May 2007 Accolades
Posted: May 1, 2007 at 1:00 am, Last Updated: November 30, -0001 at 12:00 am
Accolades is a monthly column that recognizes the latest achievements of George Mason faculty and staff members.
Send information to email@example.com. Please note: The next Accolades column will be published Aug. 6, 2007.
Mario Ascencio, University Libraries, went to El Salvador to train Latin American librarians on new technologies in libraries through a State Department program.
Stacey Rathbun, GMU-TV, has been selected as the May 2007 ITU Employee of the Month.
College of Education and Human Development
David Anderson received a Diamond Honoree Award for Outstanding Contribution to the Field of Student Affairs. The award was received at a reception at the annual meeting of the American College Personnel Association in Orlando on April 2.
Robert Baker published an article with colleague Robert C. Schneider titled “Trash Talking Practices and Reactions in Sport: A Qualitative Assessment” in the International Council for Health, Physical Education, Recreation, Sport and Dance Journal, XLIII (1), Winter 2007.
David Brazer and colleague Bill Rich from California State University, Chico, published “Guided Democratic Inquiry: A Case Study in the Redesign of Local Policy” in the current issue of the online journal The Journal of Research for Educational Leaders.
Rita Chi-Ying Chung and Fred Bemak had an invited book chapter titled “Multicultural Guidelines to Immigrant and Refugee Populations in the United States” published in “Clinical Practice with People of Color: A Guide to Becoming Culturally Competent,” Madonna G. Constantine (Ed.). Teachers College, Columbia University Press (2007).
Peter Dieke and colleague Carolos Barros of the Technical University of Lisbon had an article titled “Performance Evaluation of Italian Airports: A Data Envelopment Analysis” accepted for publication in the Journal of Air Transport Management.
Dennis Dunklee has been asked to appear as an expert witness in three cases currently scheduled for civil trial in Superior Court of the State of California for the County of Los Angeles. All three cases involve one fourth grade teacher in the Los Angeles Unified School District who has just been convicted in criminal court for sexually assaulting or molesting up to 22 fourth grade students over a period of six years.
Laurie Harmon presented her work with remotely operated vehicles at the George Wright Society Biennial Conference in St. Paul. Her paper titled “ROVs in the Great Lakes: National Parks Connections” was presented on April 17.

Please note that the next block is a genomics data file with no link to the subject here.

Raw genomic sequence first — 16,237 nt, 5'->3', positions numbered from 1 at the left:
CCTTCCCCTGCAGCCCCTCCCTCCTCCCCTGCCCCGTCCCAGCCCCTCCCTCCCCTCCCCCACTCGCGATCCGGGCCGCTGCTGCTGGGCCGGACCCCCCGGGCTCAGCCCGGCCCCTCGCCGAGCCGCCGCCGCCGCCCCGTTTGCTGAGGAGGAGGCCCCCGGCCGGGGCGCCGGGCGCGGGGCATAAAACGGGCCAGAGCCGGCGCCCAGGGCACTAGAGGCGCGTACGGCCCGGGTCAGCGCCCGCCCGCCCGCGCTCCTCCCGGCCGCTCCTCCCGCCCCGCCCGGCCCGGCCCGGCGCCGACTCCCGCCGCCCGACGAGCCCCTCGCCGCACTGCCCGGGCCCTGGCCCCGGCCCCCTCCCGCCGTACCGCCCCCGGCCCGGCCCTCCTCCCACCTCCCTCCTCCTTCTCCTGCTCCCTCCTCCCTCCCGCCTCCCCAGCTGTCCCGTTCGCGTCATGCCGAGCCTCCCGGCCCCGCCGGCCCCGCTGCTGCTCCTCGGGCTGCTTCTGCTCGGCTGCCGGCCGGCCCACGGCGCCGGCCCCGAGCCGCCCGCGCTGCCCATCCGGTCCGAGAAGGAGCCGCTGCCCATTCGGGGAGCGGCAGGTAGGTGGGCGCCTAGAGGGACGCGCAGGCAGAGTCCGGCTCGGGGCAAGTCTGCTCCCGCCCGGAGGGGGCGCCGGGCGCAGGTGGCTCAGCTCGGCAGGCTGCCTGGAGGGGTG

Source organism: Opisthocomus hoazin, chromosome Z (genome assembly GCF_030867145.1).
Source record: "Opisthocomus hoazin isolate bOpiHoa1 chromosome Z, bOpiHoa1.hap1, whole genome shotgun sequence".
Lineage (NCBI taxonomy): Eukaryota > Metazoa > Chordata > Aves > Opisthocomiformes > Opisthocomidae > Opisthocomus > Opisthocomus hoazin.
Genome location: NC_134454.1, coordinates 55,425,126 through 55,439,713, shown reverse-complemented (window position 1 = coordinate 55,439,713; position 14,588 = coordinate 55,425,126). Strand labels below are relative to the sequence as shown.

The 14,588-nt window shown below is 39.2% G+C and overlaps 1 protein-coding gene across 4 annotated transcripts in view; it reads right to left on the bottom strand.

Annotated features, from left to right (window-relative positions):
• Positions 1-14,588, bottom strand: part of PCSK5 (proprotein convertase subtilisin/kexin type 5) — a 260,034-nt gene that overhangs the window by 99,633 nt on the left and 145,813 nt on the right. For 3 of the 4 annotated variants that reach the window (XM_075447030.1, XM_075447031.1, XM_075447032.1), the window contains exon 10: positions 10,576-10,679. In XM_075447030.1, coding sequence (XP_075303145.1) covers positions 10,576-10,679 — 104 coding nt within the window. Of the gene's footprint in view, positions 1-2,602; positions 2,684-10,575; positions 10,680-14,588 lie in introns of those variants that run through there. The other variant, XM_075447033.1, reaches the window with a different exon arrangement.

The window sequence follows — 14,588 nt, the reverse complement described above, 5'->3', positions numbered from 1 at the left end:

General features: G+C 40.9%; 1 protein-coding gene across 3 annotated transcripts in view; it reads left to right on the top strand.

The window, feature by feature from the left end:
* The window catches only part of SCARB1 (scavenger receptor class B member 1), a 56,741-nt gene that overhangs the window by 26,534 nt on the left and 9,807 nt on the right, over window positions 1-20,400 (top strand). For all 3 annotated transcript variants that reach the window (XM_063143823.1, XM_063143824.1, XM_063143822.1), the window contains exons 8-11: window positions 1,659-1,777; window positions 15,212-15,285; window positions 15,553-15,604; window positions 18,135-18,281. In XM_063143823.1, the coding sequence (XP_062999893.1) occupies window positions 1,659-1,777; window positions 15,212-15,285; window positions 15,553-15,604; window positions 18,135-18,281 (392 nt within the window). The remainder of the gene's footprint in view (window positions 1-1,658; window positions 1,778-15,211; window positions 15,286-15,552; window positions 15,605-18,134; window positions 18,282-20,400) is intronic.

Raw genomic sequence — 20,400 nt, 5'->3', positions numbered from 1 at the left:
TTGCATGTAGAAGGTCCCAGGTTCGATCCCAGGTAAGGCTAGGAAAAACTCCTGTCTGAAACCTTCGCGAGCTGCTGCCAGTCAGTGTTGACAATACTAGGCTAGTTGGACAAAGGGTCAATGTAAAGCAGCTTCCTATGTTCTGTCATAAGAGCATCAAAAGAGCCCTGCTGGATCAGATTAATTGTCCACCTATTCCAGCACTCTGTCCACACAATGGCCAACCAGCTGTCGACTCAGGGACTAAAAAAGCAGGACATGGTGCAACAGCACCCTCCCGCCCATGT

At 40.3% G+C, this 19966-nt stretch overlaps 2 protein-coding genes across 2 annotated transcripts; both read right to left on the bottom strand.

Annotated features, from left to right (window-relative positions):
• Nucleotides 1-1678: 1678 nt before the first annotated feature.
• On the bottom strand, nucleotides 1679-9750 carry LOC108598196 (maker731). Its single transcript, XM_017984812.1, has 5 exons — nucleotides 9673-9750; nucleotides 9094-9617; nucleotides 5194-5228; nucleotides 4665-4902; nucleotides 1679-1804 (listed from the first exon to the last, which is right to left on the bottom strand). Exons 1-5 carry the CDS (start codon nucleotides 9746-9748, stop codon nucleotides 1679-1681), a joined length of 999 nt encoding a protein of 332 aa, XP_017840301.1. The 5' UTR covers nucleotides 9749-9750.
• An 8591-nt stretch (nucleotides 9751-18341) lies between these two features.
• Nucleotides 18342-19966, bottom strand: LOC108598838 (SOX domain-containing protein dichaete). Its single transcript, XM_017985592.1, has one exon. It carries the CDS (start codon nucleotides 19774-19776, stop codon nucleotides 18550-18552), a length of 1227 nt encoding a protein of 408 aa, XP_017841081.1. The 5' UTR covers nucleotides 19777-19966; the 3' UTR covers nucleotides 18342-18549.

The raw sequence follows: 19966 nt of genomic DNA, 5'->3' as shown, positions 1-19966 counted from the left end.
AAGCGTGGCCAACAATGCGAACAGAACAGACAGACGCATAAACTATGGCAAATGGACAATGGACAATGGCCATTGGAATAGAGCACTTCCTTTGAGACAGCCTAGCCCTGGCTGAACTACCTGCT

Patricia Moyer-Packenham and colleagues in Fairfax County Public Schools, Kim Dockery, Spencer Jamieson, and Julie Ross, recently published “Code RED (Remediation and Enrichment Days): The Complex Journey of a School and University Partnership’s Process to Increase Mathematics Achievement” in the Winter 2006 issue of Action in Teacher Education.
Ilham Nasser co-authored a chapter titled “Peace Education in a Bilingual and Bi-Ethnic School for Palestinians and Jews in Israel: Lessons and Challenges” in Addressing Ethnic Conflict through Peace Education: International Perspectives, Zvi Bekerman and Clare McGlynn, eds. Palgrave (April 2007).
College of Humanities and Social Sciences
Karen Bune, Criminal Justice, recently testified before the Maryland House Judiciary Committee on a bill to repeal the spousal privilege law in domestic violence cases. Bune has also had three articles published on www.officer.com: “Every Victim, Every Time,” “Understanding the Dynamics of Domestic Violence” and “Marital Privilege Sends Wrong Message.”
Raja Parasuraman, Psychology, was appointed to the editorial board of the American Psychological Association’s Journal of Experimental Psychology: Applied. He also was appointed chair of the Awards Committee of the Human Factors and Ergonomics Society. He also received a grant from the Army Research Laboratory for a project on “Adaptive Delegation Interfaces for Human-Robot Teaming.”
Robert Hazen, Robinson Professor of Earth Sciences, wrote with James Trefil and Robert Hazen “Física Viva: uma Introdução à Física Conceitual” [Physics Matters: An Introduction to Conceptual Physics] (in Portuguese), published by Livros Técnicos e Científicos Editora, Rio de Janeiro (2006). He also wrote with J. Bada, B. Fegley Jr., S. L. Miller, A. Lazcano, H. J. Cleaves, Hazen and J. Chalmers, “Debating Evidence for the Origin of Life on Earth” in Science 315, (2007); with C. K. Boyce, C. L. Hotton, M. L. Fogel, G. D. Cody, Hazen and A. H. Knoll “Devonian Landscape Heterogeneity Recorded by a Giant Fungus” in Geology 35, (2007); with Hazen, the Foreword in “Fifteen Etudes for Piccolo Trumpet,” by P. C. Gekker, published by Collins Music, 2006; an article, “From Geochemistry to Biochemistry,” published by the Biophysical Society, on March 4, 2007; an article, “Emergence and Life’s Origins,” published March 7, 2007, by the Century Club, New York; and gave the the Sokol Lecture at Montclair State University, in March, “Genesis: The Scientific Quest for Life’s Origins.”